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Residential schools, the Jesuits of Canada and the process of reconciliation



I.Media - published on 07/20/22

Days before Pope Francis visits Canada, the vice provincial of the Jesuit Province of Canada speaks candidly about reconciliation.

Who are the missing Aboriginal children? What is the reality of residential school cemeteries? What is the Church doing to promote justice and reconciliation?

Days before Pope Francis’s “penitential journey” to the country (July 24-30, 2022), the vice provincial of the Jesuit province of Canada, Father Gilles Mongeau, S.J., sheds light on the history of relations between settlers and their descendants and indigenous peoples.

How are the Jesuits involved in the process of reconciliation with the indigenous peoples?

We began the path of reconciliation in the early 1990s, when we committed ourselves to making financial restitution and making our resources available. For example, we had many dictionaries, which we made available to help indigenous communities recover their traditional languages. The destruction of indigenous languages was one of the features of the residential schools. We also opened up our archives, which are now on full display at the National Center for Truth and Reconciliation. Historically, we had only one Jesuit residential school in Northern Ontario, in Spanish, a very large institution that was open until 1958. One of our missions today is to accompany survivors, that is, former students of the residential schools.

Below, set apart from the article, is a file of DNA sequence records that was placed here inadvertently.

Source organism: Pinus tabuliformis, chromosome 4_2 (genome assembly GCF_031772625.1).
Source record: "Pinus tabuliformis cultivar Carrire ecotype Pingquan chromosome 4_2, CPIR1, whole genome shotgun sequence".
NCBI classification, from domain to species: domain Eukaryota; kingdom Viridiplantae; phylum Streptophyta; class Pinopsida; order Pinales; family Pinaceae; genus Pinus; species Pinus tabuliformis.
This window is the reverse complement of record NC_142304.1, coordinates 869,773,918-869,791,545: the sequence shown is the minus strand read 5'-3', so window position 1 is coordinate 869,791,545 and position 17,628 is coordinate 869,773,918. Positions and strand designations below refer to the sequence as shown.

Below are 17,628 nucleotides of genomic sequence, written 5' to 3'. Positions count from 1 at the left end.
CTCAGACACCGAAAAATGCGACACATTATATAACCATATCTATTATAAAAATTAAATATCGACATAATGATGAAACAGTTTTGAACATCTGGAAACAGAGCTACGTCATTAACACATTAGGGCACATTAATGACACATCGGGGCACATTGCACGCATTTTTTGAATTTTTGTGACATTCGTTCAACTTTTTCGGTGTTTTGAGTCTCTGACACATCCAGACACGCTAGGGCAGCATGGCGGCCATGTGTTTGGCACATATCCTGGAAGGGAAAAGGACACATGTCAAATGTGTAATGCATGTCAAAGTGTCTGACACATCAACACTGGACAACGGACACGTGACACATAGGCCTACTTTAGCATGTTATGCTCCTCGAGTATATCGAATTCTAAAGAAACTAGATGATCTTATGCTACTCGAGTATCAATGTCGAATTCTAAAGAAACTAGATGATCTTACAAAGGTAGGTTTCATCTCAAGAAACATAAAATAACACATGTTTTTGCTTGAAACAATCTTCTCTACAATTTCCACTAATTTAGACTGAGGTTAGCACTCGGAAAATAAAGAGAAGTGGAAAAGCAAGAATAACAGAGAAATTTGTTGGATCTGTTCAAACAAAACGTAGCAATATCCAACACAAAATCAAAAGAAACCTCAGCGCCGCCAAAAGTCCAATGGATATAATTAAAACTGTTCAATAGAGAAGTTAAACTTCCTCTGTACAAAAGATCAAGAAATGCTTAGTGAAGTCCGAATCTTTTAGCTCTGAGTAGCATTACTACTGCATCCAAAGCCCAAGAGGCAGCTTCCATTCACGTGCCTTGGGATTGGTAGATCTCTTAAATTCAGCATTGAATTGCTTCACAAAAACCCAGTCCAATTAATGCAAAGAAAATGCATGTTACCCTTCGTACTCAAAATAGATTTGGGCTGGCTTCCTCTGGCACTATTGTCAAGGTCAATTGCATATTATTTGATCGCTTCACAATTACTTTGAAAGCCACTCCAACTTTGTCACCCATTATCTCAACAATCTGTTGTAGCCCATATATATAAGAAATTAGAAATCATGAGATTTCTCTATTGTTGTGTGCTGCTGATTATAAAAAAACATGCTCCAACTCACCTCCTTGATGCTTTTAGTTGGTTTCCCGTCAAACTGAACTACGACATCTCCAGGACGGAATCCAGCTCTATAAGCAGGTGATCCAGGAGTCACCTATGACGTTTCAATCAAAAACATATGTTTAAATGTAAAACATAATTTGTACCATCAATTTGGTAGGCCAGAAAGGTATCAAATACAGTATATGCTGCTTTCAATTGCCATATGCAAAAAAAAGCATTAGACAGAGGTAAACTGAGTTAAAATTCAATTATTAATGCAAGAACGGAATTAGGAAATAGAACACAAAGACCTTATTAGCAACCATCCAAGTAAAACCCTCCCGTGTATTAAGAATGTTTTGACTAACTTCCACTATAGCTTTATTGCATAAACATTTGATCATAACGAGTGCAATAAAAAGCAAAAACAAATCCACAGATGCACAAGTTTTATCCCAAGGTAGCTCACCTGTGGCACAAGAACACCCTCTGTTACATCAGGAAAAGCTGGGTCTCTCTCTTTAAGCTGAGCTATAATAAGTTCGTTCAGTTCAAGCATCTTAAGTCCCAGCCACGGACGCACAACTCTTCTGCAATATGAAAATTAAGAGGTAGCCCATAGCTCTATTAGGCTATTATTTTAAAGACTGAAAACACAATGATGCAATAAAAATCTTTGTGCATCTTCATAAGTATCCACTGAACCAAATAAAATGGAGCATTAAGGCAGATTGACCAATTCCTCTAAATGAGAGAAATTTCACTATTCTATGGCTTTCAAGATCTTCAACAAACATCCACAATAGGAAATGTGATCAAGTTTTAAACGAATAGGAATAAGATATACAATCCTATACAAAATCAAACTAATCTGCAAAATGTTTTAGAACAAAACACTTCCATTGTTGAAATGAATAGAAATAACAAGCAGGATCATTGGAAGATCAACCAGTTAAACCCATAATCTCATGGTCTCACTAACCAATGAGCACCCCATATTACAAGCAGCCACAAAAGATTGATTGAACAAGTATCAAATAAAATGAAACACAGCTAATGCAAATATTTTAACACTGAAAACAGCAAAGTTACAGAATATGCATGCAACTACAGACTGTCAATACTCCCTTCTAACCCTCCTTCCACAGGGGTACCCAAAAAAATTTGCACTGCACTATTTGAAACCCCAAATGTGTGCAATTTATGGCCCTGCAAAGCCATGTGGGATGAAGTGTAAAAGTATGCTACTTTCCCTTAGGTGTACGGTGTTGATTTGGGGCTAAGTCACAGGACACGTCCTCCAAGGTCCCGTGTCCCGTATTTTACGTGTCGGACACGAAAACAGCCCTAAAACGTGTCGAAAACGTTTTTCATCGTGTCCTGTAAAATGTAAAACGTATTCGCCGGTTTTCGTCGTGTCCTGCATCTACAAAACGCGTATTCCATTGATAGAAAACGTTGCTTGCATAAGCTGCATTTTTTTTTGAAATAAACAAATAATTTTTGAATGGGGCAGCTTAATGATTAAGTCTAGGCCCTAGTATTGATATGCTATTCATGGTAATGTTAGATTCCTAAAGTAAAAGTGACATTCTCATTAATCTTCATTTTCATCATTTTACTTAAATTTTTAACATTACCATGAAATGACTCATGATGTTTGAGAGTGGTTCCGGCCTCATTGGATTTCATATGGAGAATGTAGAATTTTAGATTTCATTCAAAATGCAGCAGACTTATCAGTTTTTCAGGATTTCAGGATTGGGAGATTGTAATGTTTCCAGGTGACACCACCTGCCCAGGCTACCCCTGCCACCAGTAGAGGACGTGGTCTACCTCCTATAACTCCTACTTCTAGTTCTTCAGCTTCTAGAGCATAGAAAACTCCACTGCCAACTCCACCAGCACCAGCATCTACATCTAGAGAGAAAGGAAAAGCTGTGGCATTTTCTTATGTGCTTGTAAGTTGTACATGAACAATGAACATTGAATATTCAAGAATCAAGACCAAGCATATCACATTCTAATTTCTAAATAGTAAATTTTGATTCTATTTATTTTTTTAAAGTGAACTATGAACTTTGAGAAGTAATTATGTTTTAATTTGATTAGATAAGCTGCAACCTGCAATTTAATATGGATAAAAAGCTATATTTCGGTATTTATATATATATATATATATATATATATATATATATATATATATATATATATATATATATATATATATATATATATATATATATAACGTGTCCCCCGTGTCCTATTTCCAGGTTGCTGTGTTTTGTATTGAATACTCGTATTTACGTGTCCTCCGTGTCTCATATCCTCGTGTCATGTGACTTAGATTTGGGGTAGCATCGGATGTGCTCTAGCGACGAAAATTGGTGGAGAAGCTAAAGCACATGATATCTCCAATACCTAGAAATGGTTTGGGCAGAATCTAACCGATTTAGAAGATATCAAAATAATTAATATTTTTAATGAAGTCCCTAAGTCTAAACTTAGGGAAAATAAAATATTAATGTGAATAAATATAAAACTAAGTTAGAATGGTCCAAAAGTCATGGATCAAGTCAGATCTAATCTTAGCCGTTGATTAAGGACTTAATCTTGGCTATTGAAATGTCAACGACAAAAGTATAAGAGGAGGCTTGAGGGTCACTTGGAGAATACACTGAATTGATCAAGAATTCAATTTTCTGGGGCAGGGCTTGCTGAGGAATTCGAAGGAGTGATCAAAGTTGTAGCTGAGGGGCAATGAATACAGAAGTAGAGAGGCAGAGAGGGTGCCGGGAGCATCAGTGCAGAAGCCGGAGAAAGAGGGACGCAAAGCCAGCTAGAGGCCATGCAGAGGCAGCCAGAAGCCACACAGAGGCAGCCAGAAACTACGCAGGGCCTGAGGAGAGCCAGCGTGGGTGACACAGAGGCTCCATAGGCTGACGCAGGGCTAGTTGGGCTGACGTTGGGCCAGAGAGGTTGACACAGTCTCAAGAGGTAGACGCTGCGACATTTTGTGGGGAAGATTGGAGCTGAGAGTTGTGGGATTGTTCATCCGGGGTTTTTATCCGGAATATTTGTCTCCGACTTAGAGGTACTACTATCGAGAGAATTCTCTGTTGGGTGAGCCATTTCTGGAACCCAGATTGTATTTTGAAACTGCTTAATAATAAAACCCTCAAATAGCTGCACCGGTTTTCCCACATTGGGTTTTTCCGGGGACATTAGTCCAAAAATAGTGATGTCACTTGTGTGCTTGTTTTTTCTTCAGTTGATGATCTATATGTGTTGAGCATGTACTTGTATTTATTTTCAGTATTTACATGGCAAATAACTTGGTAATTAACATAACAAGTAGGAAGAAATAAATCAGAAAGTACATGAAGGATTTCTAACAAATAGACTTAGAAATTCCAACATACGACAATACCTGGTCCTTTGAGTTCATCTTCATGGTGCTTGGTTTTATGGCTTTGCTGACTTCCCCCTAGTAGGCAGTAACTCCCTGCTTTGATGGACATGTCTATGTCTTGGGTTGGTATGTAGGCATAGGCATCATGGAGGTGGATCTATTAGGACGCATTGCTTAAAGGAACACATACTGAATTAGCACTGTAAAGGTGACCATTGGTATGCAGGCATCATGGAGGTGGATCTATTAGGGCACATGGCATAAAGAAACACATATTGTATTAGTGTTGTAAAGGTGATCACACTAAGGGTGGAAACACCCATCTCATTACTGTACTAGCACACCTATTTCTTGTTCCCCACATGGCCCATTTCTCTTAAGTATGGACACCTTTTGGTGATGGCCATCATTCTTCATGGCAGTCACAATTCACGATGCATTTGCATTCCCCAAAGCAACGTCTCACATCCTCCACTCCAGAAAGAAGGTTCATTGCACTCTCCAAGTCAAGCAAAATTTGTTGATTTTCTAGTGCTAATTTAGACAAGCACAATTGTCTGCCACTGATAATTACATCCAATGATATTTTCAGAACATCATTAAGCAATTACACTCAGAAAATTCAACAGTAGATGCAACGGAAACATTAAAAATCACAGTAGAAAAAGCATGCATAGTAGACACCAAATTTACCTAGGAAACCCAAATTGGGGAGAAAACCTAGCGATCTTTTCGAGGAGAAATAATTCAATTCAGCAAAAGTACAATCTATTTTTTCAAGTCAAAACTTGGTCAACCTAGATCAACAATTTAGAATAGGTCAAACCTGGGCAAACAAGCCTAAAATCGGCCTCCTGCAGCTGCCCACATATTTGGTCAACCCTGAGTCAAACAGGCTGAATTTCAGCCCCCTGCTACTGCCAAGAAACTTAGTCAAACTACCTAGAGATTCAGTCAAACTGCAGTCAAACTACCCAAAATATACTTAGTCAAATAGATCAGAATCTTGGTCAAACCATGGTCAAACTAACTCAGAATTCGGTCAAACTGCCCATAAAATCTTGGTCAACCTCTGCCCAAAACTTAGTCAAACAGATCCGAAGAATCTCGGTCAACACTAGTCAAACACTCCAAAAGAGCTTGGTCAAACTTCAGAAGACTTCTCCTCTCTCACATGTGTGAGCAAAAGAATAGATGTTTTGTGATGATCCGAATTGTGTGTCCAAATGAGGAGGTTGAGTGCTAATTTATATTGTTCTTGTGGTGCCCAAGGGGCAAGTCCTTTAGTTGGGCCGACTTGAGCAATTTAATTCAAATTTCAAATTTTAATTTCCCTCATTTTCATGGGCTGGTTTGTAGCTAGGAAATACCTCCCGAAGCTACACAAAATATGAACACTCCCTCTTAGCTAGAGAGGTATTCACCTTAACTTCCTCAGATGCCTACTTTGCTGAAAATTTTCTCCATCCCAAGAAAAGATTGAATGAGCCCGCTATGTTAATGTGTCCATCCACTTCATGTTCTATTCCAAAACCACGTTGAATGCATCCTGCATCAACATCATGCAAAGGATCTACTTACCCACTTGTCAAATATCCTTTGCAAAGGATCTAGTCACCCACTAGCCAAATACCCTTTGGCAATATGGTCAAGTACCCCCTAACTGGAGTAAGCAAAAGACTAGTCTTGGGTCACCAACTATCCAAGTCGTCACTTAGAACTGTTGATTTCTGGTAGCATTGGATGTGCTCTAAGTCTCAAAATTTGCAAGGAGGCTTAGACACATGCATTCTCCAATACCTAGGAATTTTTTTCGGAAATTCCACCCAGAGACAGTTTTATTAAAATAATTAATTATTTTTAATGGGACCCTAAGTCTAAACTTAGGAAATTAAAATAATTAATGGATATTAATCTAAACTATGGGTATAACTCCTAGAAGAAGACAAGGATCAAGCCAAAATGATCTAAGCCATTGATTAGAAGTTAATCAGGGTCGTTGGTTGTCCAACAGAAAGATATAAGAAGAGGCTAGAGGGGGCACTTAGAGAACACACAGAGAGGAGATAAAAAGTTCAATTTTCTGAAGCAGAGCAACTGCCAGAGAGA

What kind of abuse did you see in these schools?

It depends on the school. Abuse comes chiefly in three forms: very harsh physical punishments that you could call physical abuse; sexual abuse; and then cultural genocide, which is the main abuse being considered today. It was a harm that weighed not only on these particular children, but also on all those born into their families after them. These children were no longer connected to their families. The trauma of the loss of culture, of language, is profound, and it affects subsequent generations. One survivor I knew well confided to me, “I never had a real father, so I didn’t know how to be a father to my children.” This touches on very deep psychological realities.

We also talk a lot about missing children. How many are there and what do we know about them?

Since the closure of the residential schools, we are discovering that the children who died in the residential schools were buried on these sites or in nearby cemeteries, without always being properly identified. In Aboriginal communities, there are children who never returned home and no one knows what happened to them. As for the number, the Truth and Reconciliation Commission has made an estimate [Editors’ note: more than 4,000] but many believe that it could be revised.

Pope Francis was invited by the Canadian government in 2017, but the bishops didn’t join that invitation until the fall of 2021. Was there any hesitation about the reconciliation process on the side of the episcopate?